NEW YORK RELAXING REQUIREMENTS FOR NOTARIZED DOCUMENTS
For many New Yorkers, especially those who live in rural areas, finding and getting to a notary public can be challenging. That hardship added to the difficulty of submitting documents to New York courts for matters involving divorce, child custody and personal injury lawsuits. But a pending change in the law will soon ease that burden.
On January 1, 2024, a bill recently passed by the New York State Legislature and signed by Governor Kathy Hochul will become law, permitting New Yorkers in civil cases to submit affirmations to court, instead of affidavits (which required the signature on the document to be notarized). Affirmations and affidavits contain sworn statements by the person signing the document.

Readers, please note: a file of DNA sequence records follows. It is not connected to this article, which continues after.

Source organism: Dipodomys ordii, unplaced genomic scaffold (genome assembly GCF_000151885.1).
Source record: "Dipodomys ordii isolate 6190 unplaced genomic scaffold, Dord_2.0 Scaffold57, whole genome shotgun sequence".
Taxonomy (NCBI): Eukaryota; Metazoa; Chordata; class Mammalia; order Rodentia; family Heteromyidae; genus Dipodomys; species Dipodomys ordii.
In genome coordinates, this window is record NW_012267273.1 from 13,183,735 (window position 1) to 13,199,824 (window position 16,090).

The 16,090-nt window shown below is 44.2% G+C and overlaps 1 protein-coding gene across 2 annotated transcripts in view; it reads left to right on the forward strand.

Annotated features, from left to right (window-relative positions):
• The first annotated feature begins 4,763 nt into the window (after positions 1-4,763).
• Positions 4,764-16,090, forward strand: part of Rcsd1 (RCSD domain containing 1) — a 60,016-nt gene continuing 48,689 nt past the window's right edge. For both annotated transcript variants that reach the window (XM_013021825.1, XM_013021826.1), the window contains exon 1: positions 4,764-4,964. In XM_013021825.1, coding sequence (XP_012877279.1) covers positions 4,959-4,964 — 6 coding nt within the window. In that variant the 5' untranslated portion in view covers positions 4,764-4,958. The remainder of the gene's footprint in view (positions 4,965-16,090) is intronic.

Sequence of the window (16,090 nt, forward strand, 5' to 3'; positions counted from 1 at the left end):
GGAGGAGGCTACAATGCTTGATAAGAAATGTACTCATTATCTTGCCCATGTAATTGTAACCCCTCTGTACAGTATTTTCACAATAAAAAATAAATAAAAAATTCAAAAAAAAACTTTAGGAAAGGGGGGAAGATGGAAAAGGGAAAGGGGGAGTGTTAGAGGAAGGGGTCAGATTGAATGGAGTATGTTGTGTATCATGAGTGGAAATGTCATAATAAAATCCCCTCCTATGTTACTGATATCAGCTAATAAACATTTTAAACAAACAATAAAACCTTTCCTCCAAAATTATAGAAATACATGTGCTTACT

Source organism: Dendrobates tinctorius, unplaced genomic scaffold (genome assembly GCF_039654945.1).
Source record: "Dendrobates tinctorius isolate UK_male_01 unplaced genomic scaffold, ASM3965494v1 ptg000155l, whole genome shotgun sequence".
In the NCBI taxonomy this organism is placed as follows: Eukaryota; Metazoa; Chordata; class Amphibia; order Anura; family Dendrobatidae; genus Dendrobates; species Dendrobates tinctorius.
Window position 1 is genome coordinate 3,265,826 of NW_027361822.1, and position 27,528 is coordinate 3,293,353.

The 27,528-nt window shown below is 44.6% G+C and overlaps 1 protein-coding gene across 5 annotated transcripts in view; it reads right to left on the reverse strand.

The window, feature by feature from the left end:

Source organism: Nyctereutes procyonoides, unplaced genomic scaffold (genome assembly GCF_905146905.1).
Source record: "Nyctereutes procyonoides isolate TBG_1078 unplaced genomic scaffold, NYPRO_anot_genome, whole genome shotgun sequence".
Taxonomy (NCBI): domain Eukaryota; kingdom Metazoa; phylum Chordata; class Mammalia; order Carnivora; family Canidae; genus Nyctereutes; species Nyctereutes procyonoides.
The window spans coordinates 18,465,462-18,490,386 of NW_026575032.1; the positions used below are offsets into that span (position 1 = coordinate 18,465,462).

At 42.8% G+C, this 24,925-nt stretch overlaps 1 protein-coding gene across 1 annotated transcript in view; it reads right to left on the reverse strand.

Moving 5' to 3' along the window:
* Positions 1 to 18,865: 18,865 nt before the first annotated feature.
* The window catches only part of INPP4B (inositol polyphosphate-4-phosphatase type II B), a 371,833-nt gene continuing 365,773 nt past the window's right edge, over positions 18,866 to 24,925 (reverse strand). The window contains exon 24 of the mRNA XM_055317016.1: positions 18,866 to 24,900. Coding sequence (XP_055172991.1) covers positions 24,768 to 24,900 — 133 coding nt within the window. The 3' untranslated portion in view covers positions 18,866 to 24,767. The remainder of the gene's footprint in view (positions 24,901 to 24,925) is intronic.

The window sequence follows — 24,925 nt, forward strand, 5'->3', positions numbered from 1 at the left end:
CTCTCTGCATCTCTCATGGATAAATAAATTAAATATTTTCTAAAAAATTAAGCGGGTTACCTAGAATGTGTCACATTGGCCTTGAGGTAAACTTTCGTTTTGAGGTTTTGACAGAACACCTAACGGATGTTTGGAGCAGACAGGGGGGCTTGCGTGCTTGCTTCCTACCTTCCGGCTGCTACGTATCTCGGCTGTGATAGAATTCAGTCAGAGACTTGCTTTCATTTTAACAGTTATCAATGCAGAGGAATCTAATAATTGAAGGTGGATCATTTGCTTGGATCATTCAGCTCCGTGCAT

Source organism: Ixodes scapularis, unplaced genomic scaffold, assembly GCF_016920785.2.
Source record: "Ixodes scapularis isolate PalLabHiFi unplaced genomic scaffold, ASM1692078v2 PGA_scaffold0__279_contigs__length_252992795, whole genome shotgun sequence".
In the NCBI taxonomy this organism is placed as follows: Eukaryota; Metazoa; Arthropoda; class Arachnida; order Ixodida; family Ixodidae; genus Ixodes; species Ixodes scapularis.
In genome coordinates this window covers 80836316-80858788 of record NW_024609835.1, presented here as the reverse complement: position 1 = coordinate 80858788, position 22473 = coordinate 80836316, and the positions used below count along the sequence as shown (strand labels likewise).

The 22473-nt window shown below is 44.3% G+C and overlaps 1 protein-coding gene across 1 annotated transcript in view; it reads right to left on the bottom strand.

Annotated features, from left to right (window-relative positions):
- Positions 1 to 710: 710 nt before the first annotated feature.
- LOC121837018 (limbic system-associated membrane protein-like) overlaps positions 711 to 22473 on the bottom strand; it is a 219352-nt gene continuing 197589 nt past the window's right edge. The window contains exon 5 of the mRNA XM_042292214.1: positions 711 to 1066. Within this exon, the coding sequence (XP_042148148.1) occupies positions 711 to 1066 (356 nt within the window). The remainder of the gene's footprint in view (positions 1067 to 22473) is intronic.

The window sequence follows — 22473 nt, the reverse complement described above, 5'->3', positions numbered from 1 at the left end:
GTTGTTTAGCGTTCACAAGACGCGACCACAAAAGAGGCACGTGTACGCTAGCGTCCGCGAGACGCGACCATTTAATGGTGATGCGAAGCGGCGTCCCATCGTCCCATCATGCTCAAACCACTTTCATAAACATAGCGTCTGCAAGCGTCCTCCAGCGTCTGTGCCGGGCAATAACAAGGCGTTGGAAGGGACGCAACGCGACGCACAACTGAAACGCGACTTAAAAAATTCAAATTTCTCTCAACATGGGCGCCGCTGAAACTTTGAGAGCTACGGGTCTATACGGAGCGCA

Before the law was changed, Rule 2106 of the Civil Practice Law and Rules (“CPLR”) restricted the use of affirmations to attorneys, physicians, osteopaths and dentists. The new law amends and expands the scope of CPLR 2106 to allow for affirmations to be submitted to court by all litigants and witnesses in civil cases. In making this change, New York joins 20 other states in permitting the use of affirmations under penalty of perjury by all litigants, and brings the New York law in line with the prevailing rule that already applies to all actions filed in federal court.